While observing the Umbrian countryside, it is possible to immediately identify which is one of the cultivated products that best characterises the territory: olive trees, from which the extra virgin oil is obtained. Umbria is among the Italian regions to have obtained the DOP (PDO - Protected Designation of Origin) designation for the production of olive oil.
From the ancient Etruscans to the DOP designation
Already from Etruscan period, the cultivation of olive trees was a widely practised activity. It is proved by the numerous archaeological finds (including oil containers but also ruins of old oil mills) dating back to that period that has come to light as a result of archaeological excavations in the area. Oil was both produced and sold by the Etruscans. In the 1st century B.C., Otricoli, a town in the province of Terni located on a bend in the river Tiber, had already become a real trading port. Ships departed from the port to take oil to Rome, where this oil was considered a much more valuable product than the one coming from the Iberian area.
The Umbrian extra virgin olive oil has obtained the DOP designation. Receiving it implies that olives must be exclusively grown in Umbria, and the oil processing and bottling must take place respectively in a local mill and a local company. The olive trees are mainly in five well-defined geographical areas: the Colli Amerini, the Colli Assisi-Spoleto, the Colli Martani, the Colli Orvietani and the Colli del Trasimeno. There are different varieties of olives: Leccino, Frantoio, Moraiolo, San Felice, Rajo and Dolce Agocia. Harvesting is mechanical or manual and usually takes place by the end of December.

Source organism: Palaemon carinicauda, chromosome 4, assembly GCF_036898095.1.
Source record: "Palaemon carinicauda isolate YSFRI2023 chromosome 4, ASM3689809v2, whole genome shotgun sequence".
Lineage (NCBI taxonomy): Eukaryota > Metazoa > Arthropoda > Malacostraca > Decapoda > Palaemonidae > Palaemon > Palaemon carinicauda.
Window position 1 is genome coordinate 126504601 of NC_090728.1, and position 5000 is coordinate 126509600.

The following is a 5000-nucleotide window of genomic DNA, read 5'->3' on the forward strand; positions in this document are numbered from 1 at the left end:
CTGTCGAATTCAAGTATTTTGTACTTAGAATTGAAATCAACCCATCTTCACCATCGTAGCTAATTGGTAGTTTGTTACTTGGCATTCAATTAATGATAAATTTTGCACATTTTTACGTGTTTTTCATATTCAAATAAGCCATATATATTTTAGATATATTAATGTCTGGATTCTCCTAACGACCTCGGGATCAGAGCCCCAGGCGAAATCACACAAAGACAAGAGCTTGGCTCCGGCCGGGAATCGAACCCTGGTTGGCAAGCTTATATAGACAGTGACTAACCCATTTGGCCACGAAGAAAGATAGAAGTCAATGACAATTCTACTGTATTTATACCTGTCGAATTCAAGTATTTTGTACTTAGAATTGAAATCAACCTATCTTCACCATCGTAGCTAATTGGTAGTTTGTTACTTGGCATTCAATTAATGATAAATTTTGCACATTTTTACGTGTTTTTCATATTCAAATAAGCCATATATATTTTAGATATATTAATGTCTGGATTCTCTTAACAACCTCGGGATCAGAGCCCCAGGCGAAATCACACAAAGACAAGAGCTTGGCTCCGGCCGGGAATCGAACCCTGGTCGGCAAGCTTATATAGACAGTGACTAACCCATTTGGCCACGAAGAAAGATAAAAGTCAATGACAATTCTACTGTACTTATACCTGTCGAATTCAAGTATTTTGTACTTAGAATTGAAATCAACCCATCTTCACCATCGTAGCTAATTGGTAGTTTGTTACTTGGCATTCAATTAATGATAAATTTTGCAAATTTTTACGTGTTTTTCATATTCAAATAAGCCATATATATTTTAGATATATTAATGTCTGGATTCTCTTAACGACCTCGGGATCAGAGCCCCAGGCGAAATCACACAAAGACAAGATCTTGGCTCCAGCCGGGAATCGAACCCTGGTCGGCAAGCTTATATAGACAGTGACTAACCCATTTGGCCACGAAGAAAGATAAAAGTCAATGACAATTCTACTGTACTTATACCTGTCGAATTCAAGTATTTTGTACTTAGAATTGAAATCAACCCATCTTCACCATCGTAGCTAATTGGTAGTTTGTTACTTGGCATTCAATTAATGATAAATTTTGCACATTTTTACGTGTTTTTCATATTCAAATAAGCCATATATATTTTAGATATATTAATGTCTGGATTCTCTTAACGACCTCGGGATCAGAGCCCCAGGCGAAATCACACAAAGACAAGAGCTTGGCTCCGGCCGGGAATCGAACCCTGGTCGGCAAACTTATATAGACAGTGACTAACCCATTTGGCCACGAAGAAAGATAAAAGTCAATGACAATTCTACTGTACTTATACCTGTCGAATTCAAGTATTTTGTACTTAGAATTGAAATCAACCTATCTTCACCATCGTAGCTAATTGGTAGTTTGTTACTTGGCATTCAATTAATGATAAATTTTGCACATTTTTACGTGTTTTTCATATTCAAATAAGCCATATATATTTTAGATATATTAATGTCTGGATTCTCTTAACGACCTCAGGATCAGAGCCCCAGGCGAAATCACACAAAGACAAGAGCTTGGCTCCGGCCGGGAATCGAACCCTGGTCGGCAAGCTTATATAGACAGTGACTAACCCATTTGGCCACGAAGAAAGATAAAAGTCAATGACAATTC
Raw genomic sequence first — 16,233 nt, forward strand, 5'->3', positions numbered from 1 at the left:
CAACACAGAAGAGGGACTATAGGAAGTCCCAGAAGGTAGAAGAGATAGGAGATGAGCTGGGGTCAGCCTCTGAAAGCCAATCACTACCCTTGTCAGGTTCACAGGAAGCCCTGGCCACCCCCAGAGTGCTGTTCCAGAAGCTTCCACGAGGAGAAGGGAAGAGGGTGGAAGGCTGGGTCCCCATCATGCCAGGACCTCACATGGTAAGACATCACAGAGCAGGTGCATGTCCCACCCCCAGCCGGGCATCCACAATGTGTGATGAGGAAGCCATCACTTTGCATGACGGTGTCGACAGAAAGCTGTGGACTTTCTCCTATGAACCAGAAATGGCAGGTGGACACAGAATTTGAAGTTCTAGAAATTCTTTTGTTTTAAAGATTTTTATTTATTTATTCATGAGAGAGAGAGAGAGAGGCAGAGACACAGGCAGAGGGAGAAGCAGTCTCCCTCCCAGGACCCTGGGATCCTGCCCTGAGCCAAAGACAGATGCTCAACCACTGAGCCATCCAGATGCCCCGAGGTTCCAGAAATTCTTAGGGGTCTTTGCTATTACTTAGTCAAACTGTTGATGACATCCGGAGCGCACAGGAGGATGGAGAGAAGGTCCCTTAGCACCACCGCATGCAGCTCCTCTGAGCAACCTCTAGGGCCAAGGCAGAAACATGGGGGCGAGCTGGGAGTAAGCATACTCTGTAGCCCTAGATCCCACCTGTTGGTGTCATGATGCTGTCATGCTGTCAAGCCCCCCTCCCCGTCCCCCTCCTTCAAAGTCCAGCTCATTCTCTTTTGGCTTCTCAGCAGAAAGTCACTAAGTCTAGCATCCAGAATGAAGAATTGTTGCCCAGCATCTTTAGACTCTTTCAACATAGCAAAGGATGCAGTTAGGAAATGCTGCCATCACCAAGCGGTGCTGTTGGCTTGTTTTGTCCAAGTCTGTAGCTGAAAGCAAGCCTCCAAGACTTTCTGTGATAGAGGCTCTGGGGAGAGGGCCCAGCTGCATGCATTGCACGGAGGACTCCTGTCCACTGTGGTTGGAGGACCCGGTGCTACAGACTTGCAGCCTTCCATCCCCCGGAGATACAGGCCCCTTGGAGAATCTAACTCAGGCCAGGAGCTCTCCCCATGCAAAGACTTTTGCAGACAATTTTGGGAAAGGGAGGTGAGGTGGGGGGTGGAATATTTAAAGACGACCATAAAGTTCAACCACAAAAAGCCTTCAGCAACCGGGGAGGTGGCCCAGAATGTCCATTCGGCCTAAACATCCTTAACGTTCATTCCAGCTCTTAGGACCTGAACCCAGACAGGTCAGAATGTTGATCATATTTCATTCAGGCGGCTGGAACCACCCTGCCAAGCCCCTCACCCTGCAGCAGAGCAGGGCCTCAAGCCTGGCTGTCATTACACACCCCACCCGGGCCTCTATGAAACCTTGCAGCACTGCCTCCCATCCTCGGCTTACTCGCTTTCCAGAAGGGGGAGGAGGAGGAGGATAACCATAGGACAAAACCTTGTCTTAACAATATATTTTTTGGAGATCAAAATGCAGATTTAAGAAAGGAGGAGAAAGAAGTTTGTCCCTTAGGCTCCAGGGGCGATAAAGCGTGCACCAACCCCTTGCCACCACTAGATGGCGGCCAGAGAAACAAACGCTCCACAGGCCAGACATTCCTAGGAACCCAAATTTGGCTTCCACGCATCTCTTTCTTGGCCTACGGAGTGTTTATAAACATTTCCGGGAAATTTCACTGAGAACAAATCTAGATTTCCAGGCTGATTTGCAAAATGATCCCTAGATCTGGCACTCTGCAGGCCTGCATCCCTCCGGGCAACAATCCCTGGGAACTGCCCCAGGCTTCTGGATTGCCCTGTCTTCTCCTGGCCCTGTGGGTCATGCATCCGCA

The colour of extra virgin olive oil changes from green to golden yellow depending on the origin of the olives; it has an intense aroma and a fruity flavour with a bitter and spicy aftertaste. These characteristics make this product very versatile in cooking. Many traditional Umbrian dishes are prepared or seasoned with olive oil, either hot or cold. It is mainly used for roasts, vegetables and first courses, but the best way to enjoy it is with a hot bruschetta, a slice of toasted bread with oil and a pinch of salt on top. A simple dish that fully represents the ancient territorial traditions of Umbria.
The request for UNESCO recognition
Umbria is very attached to its olive trees, so much so that some mayors of cities of this region have applied for Unesco recognition for olive trees and their product. In Umbria, there is a “fascia olivata” (olive belt), an area of more than 40 kilometres that runs continuously through six cities from Assisi to Spoleto, covering about 9,000 hectares of land and with almost 1,500,000 trees. The result of this millenary agricultural tradition could therefore obtain recognition as a Unesco Heritage for being among the main olive-growing areas in the region, but also for its rare and unique characteristics.
Vivi l’Umbria insieme ai suoi protagonisti
Percorsi ed esperienze da scoprire per un’immersione nella cultura, nella natura e nei sapori umbri